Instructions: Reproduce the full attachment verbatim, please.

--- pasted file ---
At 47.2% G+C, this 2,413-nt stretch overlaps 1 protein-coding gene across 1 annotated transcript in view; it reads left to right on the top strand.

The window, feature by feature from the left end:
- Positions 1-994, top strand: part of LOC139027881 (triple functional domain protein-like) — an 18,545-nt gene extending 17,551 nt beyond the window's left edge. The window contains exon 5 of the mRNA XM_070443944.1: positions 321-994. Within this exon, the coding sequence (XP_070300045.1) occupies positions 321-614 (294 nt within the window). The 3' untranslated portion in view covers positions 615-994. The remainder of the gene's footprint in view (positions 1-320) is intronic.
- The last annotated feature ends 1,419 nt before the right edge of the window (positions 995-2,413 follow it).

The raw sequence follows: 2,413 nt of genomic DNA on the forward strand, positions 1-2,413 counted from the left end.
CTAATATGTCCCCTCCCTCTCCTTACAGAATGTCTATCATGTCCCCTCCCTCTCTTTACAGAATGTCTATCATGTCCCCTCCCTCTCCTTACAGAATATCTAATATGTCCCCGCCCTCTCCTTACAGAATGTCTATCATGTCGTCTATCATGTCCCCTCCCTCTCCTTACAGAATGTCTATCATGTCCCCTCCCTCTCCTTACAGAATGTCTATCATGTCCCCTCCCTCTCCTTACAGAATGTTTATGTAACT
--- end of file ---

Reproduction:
At 47.2% G+C, this 2,413-nt stretch overlaps 1 protein-coding gene across 1 annotated transcript in view; it reads left to right on the top strand.

The window, feature by feature from the left end:
- Positions 1-994, top strand: part of LOC139027881 (triple functional domain protein-like) — an 18,545-nt gene extending 17,551 nt beyond the window's left edge. The window contains exon 5 of the mRNA XM_070443944.1: positions 321-994. Within this exon, the coding sequence (XP_070300045.1) occupies positions 321-614 (294 nt within the window). The 3' untranslated portion in view covers positions 615-994. The remainder of the gene's footprint in view (positions 1-320) is intronic.
- The last annotated feature ends 1,419 nt before the right edge of the window (positions 995-2,413 follow it).

The raw sequence follows: 2,413 nt of genomic DNA on the forward strand, positions 1-2,413 counted from the left end.
CTAATATGTCCCCTCCCTCTCCTTACAGAATGTCTATCATGTCCCCTCCCTCTCTTTACAGAATGTCTATCATGTCCCCTCCCTCTCCTTACAGAATATCTAATATGTCCCCGCCCTCTCCTTACAGAATGTCTATCATGTCGTCTATCATGTCCCCTCCCTCTCCTTACAGAATGTCTATCATGTCCCCTCCCTCTCCTTACAGAATGTCTATCATGTCCCCTCCCTCTCCTTACAGAATGTTTATGTAACT